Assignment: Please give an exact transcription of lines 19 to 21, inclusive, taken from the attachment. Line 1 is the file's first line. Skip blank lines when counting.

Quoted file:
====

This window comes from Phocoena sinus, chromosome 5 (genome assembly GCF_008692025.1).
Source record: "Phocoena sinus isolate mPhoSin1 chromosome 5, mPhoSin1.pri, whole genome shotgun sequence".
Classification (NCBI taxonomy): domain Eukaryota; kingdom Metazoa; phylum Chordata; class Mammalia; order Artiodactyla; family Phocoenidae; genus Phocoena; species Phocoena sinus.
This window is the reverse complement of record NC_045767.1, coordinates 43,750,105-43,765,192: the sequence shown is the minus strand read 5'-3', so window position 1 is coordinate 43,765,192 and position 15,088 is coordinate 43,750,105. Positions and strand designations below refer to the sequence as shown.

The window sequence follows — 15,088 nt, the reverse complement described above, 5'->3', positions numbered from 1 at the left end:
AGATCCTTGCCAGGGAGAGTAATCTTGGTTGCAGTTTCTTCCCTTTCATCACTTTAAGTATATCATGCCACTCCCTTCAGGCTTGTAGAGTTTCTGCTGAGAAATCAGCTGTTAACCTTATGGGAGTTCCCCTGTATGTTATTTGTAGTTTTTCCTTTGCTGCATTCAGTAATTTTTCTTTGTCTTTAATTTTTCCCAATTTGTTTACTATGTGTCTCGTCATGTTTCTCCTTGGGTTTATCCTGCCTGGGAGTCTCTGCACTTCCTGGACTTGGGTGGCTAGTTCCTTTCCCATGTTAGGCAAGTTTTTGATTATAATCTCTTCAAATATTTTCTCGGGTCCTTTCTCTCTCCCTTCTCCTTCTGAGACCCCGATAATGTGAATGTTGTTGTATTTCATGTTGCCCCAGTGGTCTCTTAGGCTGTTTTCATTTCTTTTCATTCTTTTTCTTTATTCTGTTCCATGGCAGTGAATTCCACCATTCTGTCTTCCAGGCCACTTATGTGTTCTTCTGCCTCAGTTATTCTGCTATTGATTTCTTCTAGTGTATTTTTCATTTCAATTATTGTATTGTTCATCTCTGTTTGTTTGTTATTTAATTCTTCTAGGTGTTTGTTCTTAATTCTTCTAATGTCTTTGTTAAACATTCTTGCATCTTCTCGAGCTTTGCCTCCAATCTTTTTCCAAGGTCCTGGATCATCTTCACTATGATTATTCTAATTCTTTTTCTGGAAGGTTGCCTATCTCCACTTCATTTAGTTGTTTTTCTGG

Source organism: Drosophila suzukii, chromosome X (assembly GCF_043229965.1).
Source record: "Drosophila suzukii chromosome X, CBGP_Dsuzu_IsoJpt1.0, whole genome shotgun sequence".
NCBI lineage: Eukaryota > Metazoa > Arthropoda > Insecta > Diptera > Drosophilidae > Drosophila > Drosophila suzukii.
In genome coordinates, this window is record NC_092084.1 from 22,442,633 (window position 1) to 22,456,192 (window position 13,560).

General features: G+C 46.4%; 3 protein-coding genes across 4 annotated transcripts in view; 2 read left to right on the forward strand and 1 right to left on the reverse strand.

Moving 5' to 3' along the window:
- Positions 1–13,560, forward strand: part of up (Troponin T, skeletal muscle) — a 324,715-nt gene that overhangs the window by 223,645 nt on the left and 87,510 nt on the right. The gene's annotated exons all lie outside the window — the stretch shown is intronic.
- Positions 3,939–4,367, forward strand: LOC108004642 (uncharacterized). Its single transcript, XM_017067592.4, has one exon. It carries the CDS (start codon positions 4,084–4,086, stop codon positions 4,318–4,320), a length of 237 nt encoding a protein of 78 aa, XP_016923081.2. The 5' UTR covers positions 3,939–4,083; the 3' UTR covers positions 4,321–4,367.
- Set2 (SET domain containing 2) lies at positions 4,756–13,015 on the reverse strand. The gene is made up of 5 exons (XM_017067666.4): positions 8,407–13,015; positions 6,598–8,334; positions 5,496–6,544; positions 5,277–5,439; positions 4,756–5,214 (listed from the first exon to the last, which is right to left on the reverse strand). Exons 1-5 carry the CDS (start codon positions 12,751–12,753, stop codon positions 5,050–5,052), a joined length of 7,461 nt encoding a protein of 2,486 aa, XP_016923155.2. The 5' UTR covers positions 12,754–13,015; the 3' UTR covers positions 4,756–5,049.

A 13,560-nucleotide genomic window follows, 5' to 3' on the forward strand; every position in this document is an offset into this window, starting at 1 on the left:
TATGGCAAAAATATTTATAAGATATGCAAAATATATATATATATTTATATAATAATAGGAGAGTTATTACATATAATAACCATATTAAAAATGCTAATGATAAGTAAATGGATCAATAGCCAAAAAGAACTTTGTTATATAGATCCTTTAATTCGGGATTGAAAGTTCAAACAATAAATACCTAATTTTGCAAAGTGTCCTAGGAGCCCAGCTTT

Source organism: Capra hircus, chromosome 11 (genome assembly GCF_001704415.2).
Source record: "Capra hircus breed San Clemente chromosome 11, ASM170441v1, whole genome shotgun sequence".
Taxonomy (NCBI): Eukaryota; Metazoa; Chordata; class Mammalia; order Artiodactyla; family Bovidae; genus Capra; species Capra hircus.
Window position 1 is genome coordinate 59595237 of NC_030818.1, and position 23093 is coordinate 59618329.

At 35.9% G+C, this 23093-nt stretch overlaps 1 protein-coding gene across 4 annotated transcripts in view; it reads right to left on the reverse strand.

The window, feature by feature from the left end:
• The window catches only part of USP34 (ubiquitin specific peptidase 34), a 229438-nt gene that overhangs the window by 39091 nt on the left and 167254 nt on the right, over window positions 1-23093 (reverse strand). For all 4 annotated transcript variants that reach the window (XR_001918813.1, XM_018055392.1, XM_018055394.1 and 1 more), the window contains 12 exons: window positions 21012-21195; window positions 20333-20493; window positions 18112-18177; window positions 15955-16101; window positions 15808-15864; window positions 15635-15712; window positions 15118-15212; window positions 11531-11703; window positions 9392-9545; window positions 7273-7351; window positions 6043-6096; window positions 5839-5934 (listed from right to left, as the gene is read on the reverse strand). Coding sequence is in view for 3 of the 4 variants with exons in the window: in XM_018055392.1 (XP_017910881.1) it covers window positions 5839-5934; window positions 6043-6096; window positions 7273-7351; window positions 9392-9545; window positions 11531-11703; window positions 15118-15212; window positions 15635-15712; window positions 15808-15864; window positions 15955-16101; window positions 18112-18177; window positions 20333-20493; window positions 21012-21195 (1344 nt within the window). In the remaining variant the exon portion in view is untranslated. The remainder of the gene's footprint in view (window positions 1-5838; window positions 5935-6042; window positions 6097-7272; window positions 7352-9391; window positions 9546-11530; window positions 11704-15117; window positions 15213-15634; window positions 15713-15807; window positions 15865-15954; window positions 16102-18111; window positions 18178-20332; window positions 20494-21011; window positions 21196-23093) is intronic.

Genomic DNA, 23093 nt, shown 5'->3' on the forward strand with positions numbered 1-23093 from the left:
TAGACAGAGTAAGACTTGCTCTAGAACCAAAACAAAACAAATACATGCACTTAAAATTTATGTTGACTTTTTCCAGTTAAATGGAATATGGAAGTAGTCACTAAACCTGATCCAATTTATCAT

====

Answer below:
Source record: "Capra hircus breed San Clemente chromosome 11, ASM170441v1, whole genome shotgun sequence".
Taxonomy (NCBI): Eukaryota; Metazoa; Chordata; class Mammalia; order Artiodactyla; family Bovidae; genus Capra; species Capra hircus.
Window position 1 is genome coordinate 59595237 of NC_030818.1, and position 23093 is coordinate 59618329.